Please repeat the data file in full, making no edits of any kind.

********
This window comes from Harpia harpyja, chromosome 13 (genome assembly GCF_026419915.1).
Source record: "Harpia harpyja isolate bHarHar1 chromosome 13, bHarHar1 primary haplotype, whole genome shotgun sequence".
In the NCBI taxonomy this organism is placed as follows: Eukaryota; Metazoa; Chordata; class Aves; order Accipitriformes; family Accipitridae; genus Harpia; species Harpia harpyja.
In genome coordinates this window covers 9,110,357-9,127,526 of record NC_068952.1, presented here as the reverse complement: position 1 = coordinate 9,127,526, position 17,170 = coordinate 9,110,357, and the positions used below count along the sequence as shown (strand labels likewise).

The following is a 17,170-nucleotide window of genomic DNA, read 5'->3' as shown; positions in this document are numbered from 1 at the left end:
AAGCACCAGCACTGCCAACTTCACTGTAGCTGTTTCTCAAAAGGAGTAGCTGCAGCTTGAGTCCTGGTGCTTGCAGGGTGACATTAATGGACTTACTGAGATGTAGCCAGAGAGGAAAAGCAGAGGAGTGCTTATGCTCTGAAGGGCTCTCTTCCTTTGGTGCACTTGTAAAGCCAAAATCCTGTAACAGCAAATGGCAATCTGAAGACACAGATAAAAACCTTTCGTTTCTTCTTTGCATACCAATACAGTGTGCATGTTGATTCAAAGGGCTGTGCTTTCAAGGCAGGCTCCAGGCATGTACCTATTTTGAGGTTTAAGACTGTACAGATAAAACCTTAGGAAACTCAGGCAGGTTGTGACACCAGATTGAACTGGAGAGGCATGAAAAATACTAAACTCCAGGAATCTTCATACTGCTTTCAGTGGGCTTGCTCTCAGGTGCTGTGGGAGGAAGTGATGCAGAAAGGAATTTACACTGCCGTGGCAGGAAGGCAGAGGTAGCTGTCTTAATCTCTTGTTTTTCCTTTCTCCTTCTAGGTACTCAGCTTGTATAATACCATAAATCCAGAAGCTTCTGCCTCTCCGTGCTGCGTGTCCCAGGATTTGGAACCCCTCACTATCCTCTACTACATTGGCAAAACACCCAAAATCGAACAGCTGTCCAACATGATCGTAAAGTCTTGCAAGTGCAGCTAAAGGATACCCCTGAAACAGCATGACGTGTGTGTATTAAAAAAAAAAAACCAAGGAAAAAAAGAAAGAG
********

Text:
This window comes from Harpia harpyja, chromosome 13 (genome assembly GCF_026419915.1).
Source record: "Harpia harpyja isolate bHarHar1 chromosome 13, bHarHar1 primary haplotype, whole genome shotgun sequence".
In the NCBI taxonomy this organism is placed as follows: Eukaryota; Metazoa; Chordata; class Aves; order Accipitriformes; family Accipitridae; genus Harpia; species Harpia harpyja.
In genome coordinates this window covers 9,110,357-9,127,526 of record NC_068952.1, presented here as the reverse complement: position 1 = coordinate 9,127,526, position 17,170 = coordinate 9,110,357, and the positions used below count along the sequence as shown (strand labels likewise).

The following is a 17,170-nucleotide window of genomic DNA, read 5'->3' as shown; positions in this document are numbered from 1 at the left end:
AAGCACCAGCACTGCCAACTTCACTGTAGCTGTTTCTCAAAAGGAGTAGCTGCAGCTTGAGTCCTGGTGCTTGCAGGGTGACATTAATGGACTTACTGAGATGTAGCCAGAGAGGAAAAGCAGAGGAGTGCTTATGCTCTGAAGGGCTCTCTTCCTTTGGTGCACTTGTAAAGCCAAAATCCTGTAACAGCAAATGGCAATCTGAAGACACAGATAAAAACCTTTCGTTTCTTCTTTGCATACCAATACAGTGTGCATGTTGATTCAAAGGGCTGTGCTTTCAAGGCAGGCTCCAGGCATGTACCTATTTTGAGGTTTAAGACTGTACAGATAAAACCTTAGGAAACTCAGGCAGGTTGTGACACCAGATTGAACTGGAGAGGCATGAAAAATACTAAACTCCAGGAATCTTCATACTGCTTTCAGTGGGCTTGCTCTCAGGTGCTGTGGGAGGAAGTGATGCAGAAAGGAATTTACACTGCCGTGGCAGGAAGGCAGAGGTAGCTGTCTTAATCTCTTGTTTTTCCTTTCTCCTTCTAGGTACTCAGCTTGTATAATACCATAAATCCAGAAGCTTCTGCCTCTCCGTGCTGCGTGTCCCAGGATTTGGAACCCCTCACTATCCTCTACTACATTGGCAAAACACCCAAAATCGAACAGCTGTCCAACATGATCGTAAAGTCTTGCAAGTGCAGCTAAAGGATACCCCTGAAACAGCATGACGTGTGTGTATTAAAAAAAAAAAACCAAGGAAAAAAAGAAAGAG